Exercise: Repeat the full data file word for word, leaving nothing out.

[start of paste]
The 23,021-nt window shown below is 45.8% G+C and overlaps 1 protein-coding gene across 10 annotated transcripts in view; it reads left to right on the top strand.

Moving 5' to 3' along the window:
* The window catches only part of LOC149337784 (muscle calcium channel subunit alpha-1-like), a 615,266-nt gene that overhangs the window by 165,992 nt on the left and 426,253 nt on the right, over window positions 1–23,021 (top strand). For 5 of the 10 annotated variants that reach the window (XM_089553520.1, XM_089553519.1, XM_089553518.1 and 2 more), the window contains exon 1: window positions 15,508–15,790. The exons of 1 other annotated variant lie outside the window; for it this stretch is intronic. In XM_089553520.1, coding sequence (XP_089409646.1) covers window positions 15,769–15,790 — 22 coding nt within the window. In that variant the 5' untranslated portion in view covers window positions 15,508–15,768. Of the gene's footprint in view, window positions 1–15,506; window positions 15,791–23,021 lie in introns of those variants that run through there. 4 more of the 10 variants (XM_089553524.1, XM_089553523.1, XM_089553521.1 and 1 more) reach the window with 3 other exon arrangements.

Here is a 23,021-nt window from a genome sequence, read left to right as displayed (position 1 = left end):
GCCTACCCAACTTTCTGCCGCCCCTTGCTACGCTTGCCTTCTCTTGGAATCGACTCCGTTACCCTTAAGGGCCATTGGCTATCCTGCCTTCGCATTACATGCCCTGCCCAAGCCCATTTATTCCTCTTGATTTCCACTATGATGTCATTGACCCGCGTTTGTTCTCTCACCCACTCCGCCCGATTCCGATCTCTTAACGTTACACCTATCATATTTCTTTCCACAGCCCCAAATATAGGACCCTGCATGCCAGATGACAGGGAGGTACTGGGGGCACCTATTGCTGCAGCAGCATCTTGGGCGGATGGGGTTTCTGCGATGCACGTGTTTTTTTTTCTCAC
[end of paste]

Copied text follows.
The 23,021-nt window shown below is 45.8% G+C and overlaps 1 protein-coding gene across 10 annotated transcripts in view; it reads left to right on the top strand.

Moving 5' to 3' along the window:
* The window catches only part of LOC149337784 (muscle calcium channel subunit alpha-1-like), a 615,266-nt gene that overhangs the window by 165,992 nt on the left and 426,253 nt on the right, over window positions 1–23,021 (top strand). For 5 of the 10 annotated variants that reach the window (XM_089553520.1, XM_089553519.1, XM_089553518.1 and 2 more), the window contains exon 1: window positions 15,508–15,790. The exons of 1 other annotated variant lie outside the window; for it this stretch is intronic. In XM_089553520.1, coding sequence (XP_089409646.1) covers window positions 15,769–15,790 — 22 coding nt within the window. In that variant the 5' untranslated portion in view covers window positions 15,508–15,768. Of the gene's footprint in view, window positions 1–15,506; window positions 15,791–23,021 lie in introns of those variants that run through there. 4 more of the 10 variants (XM_089553524.1, XM_089553523.1, XM_089553521.1 and 1 more) reach the window with 3 other exon arrangements.

Here is a 23,021-nt window from a genome sequence, read left to right as displayed (position 1 = left end):
GCCTACCCAACTTTCTGCCGCCCCTTGCTACGCTTGCCTTCTCTTGGAATCGACTCCGTTACCCTTAAGGGCCATTGGCTATCCTGCCTTCGCATTACATGCCCTGCCCAAGCCCATTTATTCCTCTTGATTTCCACTATGATGTCATTGACCCGCGTTTGTTCTCTCACCCACTCCGCCCGATTCCGATCTCTTAACGTTACACCTATCATATTTCTTTCCACAGCCCCAAATATAGGACCCTGCATGCCAGATGACAGGGAGGTACTGGGGGCACCTATTGCTGCAGCAGCATCTTGGGCGGATGGGGTTTCTGCGATGCACGTGTTTTTTTTTCTCAC